This is now our third year continuing the “Path to WR1” series examining WRs who are currently ranked outside of the top-15 receivers in Andy, Mike, and Jason’s initial WR rankings. The goal is to give some reasoning and definition to our methodology in determining the likelihood of a top-12 fantasy season from various prospective WRs. Our team of writers will be hypothesizing about players that possibly have a shot at finishing the year as a WR1.
Last year our series identified some superb potential WR1 values including Tyreek Hill, THE WR1 in fantasy. Let us be clear: we are NOT projecting a WR1 end of the year total; instead, we are merely giving the high-end of the range of outcomes for players to show what type of ceiling is in the realm of possibilities. We poll our team of writers and take the consensus percentage of whether that WR is capable of churning out a WR1 season.
Each of these WRs brings a bit of optimism for 2019 and our job is simply to lay out the “path” to a top-12 finish. This journey ultimately comes down to projecting their target share, depth of those targets, receptions, yards, and TDs for the upcoming season. All of these statistical categories are defined and explained in this article.
Let us know on Twitter which WR outside the top-15 you would like to see profiled in this series using the #PathtoWR1
Predicting a Range of Outcomes
Whether people like to admit it or not, projecting fantasy point totals is a guessing game. We forecast usage while also acknowledging the fact that we don’t have all the info. In 2018, there were 18 new offensive coordinators with either new responsibilities or new teams. In other words, there were AT LEAST 18 offensive situations where predicting player usage had to be met with humility.
When we are talking about a “range of outcomes”, to put it plainly, we’re seeking what’s the best and worst scenarios available for a given player in 2018. We’re finding a player’s ceiling and floor probabilities. There can be volatility for every single player (see DeAndre Hopkins 2016) especially when we consider all the different factors involved for a position that needs another to even give them an opportunity to contribute in fantasy. WRs are co-dependent on QBs. We also must maintain that none of this can be done in a vacuum as projecting one player’s ceiling can also forecast doom and gloom on a fellow teammate. For instance, if you’re projecting someone like Allen Robinson to sneak into the WR1 territory in 2019, it inevitably must have an effect on his Bears teammates.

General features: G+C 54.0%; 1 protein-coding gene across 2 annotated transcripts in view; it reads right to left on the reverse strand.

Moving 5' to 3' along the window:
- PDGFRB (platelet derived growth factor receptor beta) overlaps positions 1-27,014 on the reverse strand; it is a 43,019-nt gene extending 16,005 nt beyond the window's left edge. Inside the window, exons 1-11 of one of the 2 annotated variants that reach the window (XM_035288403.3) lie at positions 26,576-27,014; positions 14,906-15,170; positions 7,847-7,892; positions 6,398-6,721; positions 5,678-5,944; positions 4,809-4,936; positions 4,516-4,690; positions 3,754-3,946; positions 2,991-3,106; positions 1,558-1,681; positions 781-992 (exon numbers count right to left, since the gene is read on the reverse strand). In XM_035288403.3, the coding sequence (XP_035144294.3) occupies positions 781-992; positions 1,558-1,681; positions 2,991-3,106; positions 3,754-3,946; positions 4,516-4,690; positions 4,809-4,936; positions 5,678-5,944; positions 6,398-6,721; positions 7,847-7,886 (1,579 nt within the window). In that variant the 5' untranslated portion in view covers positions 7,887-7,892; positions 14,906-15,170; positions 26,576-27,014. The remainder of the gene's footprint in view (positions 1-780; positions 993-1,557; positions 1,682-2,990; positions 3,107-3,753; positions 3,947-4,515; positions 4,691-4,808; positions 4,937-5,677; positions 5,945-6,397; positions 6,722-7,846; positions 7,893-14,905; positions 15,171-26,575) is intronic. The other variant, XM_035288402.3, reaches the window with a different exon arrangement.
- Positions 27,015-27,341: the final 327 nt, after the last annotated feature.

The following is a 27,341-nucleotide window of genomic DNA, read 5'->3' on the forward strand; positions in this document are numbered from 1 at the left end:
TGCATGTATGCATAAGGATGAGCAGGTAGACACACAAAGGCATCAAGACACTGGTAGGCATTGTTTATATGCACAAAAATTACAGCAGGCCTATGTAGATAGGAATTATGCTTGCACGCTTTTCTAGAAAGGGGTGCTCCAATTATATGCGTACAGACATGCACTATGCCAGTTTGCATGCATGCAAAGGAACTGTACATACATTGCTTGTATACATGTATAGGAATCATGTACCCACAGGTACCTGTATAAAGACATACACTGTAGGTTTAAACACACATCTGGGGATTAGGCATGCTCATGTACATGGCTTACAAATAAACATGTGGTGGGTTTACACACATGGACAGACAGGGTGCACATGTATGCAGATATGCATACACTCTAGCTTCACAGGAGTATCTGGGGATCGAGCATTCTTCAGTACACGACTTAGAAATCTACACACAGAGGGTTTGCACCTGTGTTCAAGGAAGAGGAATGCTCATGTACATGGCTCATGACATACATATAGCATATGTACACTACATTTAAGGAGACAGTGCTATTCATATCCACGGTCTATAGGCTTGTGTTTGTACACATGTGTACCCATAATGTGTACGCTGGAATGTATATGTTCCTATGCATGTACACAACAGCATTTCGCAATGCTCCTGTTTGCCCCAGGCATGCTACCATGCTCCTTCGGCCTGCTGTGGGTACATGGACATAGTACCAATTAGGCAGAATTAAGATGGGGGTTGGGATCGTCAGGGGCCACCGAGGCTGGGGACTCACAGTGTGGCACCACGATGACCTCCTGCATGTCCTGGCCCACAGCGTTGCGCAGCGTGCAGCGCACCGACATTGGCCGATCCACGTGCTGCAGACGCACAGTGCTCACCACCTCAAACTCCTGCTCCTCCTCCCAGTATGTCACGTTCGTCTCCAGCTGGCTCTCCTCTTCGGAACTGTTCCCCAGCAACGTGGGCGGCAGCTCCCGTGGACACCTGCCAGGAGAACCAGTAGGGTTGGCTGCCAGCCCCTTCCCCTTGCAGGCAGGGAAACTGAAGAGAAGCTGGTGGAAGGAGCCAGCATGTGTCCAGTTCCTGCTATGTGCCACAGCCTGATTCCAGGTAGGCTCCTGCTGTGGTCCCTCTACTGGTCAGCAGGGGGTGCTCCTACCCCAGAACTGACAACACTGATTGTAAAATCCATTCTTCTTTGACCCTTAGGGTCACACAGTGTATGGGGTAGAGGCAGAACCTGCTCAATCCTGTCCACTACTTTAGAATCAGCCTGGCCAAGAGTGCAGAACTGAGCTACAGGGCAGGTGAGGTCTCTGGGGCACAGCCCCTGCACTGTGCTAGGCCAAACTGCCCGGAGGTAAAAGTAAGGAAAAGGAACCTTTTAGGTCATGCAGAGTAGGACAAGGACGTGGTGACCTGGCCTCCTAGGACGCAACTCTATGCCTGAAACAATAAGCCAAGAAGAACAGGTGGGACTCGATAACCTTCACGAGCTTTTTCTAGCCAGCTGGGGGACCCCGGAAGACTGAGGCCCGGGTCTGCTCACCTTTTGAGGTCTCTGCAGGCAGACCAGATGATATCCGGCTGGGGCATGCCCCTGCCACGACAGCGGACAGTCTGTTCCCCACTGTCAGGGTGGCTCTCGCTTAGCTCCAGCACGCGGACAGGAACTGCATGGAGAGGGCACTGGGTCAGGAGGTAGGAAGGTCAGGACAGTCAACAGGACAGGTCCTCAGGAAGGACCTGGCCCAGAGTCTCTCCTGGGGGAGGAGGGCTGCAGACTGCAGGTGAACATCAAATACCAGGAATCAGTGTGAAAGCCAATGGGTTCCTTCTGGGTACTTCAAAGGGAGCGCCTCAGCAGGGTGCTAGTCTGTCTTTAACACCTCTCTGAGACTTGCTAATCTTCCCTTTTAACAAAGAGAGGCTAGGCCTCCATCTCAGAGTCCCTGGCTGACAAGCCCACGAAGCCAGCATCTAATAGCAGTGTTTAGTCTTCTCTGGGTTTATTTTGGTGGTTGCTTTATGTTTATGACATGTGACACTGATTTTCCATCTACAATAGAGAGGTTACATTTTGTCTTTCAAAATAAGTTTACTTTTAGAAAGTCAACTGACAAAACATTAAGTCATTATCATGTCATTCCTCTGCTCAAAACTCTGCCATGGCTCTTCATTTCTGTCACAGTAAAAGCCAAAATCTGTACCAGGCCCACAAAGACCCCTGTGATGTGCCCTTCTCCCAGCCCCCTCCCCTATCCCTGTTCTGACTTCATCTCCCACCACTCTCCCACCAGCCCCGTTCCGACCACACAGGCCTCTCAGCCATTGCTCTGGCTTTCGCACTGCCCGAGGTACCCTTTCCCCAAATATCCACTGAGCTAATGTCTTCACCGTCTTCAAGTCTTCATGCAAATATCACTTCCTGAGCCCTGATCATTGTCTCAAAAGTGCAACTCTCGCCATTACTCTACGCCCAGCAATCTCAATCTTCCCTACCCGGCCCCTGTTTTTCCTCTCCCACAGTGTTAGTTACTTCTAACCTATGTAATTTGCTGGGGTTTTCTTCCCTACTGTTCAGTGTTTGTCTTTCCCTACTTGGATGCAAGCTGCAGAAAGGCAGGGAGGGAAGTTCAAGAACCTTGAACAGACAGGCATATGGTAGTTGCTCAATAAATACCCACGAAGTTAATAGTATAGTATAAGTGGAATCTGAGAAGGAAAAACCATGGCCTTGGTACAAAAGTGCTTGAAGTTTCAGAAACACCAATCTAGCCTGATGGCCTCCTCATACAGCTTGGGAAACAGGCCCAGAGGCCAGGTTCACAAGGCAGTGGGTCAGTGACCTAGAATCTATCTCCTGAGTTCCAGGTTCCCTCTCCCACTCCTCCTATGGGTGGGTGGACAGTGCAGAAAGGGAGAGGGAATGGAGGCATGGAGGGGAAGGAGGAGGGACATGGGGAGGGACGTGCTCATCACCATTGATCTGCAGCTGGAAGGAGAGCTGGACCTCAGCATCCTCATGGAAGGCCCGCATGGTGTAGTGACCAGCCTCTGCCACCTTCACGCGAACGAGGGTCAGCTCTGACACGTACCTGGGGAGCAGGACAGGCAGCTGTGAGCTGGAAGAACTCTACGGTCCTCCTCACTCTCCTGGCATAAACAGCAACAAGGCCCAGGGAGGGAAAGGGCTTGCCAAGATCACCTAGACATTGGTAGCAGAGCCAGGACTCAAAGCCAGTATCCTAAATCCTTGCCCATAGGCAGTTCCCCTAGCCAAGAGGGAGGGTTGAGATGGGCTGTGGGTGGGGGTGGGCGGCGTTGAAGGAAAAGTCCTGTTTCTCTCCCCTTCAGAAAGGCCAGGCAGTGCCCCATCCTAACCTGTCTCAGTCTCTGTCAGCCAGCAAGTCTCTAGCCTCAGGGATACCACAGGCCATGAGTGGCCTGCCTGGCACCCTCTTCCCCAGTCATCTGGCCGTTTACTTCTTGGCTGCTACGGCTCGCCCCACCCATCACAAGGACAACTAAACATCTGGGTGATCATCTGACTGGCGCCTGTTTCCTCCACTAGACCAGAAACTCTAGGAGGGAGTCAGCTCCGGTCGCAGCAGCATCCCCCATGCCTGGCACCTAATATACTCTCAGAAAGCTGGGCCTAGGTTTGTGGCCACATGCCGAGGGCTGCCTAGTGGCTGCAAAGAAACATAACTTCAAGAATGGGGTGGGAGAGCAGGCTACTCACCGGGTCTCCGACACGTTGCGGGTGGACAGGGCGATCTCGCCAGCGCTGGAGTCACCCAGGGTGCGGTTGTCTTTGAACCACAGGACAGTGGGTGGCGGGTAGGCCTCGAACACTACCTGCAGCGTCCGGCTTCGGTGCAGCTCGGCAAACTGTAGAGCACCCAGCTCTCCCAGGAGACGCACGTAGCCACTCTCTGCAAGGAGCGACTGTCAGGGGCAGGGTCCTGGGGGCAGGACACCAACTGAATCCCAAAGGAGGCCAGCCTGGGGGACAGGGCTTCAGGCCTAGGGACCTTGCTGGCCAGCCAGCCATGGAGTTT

The goal in exploring a range of outcomes (and in this case the high-end), is to see how likely a WR can meet or exceed their draft position. That is how you spot draft values and how swinging for the fences and cashing in on the right player’s ceiling can win you a league.
Laying Down the Path
Let’s go into the why behind what we will be discussing in each WR1 profile.
Target Share- The target share, also known as market share, reveals a team’s total passing output and gives us a clearer picture of that receiver’s importance to the passing game expressed as a percentage. Targets have the highest correlation year-to-year for fantasy simply by acknowledging how involved a player will be and how much percentage of the passing pie they get. While we cannot predict usage fully, it’s important to note that a majority of WR1s need to see upwards of a 20% target share. Anyone seeing close 30 percent is a different stratosphere and almost a near locked-in WR1 finish. However, not every target share percentage is created equal. Seeing close to 20% in the Bills or Titans offense in 2018 still would’ve netted you less than 100 targets. The percentage of the volume matters and the competition is what we will focus in on. For a more in-depth look at WR targets and how market share breaks down league-wide, check out the recently published WR Targets and What We Know for 2019.
Catch Rate- The catch rate shows how many of those targets get converted into receptions. This statistic is not as “sticky” as others with some year-to-year fluctuations. For instance, Amari Cooper has basically yo-yoed through his first 4 seasons seeing catch rates of 55.4%, 62.6%, 50%, and sky-rocketing to 70.1% aided by a change of scenery to Dallas. Predicting those ebbs and flows is definitely a challenge.
We also have to take into account the type of routes run by WRs. Matt Harmon’s Reception Perception data found in the Ultimate Draft Kit gives you a better picture of the route tree of each WR. For example, Michael Thomas led the league with an 85 percent catch rate make sense given his penchant for short to intermediate routes paired with hyper-accurate Drew Brees. Compare that with the routes Antonio Brown ran and the large volume that came his way and you can see that his sub-62 percent catch rate is actually nothing to shy away from. Here were last season’s top-10 in catch rate with a minimum of 95+ targets.
|Player||Catch Rate||Targets||0.5 PPR Finish|
I chose that threshold as only 6 players have finished with less than 110 targets and a WR1 finish in PPR leagues over the last 11 years. That means roughly 97% of the WRs that crossed the top-12 territory needed that type of volume to see WR1 production. The rest were extreme outliers with insane TD rates such as Marvin Jones in 2017.
Receptions- In order to project a player’s fantasy finish, we need to see the possible range of outcomes and if you live in a PPR league, you know receptions drive so much of what your WRs do. In PPR leagues, this is how to find undervalued target mavens such as veterans Julian Edelman and Larry Fitzgerald. As I stated earlier, projecting how a WR converts receptions from their targets isn’t an exact science. However, the goal of this series is to reveal a range of outcomes and not just one median projection.